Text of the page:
Tuatara, a Living Baby Dinosaur

File:Tuatara Sphenodon punctatus standing proud.jpg - Wikimedia Commons

Sphenodon punctatus. Tuatara in front of its burrow at the Karori Wildlife Sanctuary. The Tuatara isn't a lizard - according the the Wikipedia entry about Tuatara: "Its origin probably lies close to the split between the Lepidosauromorpha and the Archosauromorpha, making it the closest living thing we can find to a "proto-reptile".

Live baby dinosaur discovered in New Zealand - by Terrence Aym - Helium

Meet the tuataras

Often called living fossils by those who know they really do exist, the tuataras sure might look like a lizard, but they're not. The tuatara is really a living dinosaur that belongs to the order Rhynchocephalia. That order of dinosaur became extinct about 60 million years in the past. All went extinct…except the tuataras.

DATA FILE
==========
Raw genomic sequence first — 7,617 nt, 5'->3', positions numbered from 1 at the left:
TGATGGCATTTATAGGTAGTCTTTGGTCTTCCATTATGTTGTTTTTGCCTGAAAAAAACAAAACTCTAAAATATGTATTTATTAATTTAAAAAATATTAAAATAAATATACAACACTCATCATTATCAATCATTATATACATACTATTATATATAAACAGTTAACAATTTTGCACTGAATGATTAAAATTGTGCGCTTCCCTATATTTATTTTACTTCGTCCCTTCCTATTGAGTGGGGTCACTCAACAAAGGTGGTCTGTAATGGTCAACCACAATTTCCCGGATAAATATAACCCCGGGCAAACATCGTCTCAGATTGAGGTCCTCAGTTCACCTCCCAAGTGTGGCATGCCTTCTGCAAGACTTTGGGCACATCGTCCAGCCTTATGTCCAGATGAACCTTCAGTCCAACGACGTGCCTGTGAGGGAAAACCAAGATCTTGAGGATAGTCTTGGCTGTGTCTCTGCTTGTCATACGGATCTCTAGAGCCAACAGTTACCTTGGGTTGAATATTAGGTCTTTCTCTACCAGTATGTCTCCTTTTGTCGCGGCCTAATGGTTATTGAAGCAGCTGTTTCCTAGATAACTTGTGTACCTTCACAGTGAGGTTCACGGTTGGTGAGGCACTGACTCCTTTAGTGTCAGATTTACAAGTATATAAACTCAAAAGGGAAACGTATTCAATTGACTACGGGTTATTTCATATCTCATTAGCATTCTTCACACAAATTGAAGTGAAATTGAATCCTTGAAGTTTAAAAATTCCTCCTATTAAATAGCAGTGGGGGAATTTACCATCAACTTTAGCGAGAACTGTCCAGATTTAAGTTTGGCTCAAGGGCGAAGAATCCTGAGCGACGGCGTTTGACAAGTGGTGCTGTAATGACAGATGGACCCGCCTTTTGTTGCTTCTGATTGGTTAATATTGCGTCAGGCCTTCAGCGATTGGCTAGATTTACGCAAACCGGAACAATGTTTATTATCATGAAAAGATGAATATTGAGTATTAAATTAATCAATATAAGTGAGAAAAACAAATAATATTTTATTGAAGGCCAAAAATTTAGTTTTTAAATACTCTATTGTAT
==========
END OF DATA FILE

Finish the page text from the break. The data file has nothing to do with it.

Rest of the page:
Fascinating tuataras facts

1. These little dinosaurs only require a breath of air once an hour.

2. They don't drink water.

3. They have three eyes. Every tuataras sports a third pineal eye on top of their heads that has a retina and primitive lens. The eye is functional—it's connected to the brain. By the time the dinosaurs become adults the third eye is overgrown with skin and no longer functions.

4. Some researchers believe the third eye evolved to protect the babies from flying predators that might swoop down from the sky.

4. Female tuataras carry their eggs for four years.

Tuatara - Wikipedia, the free encyclopedia

Cladogram showing relationships of extant members of the Sauria.[15] Numbered items are:
1. Tuatara
2. Lizards
3. Snakes
4. Crocodiles
5. Birds
"Lizards" are paraphyletic. Branch lengths do not indicate divergence times.

Current distribution of tuatara (in black).[57][58][59] Circles represent the North Island tuatara, squares the Brothers Island tuatara. Symbols may represent up to seven islands.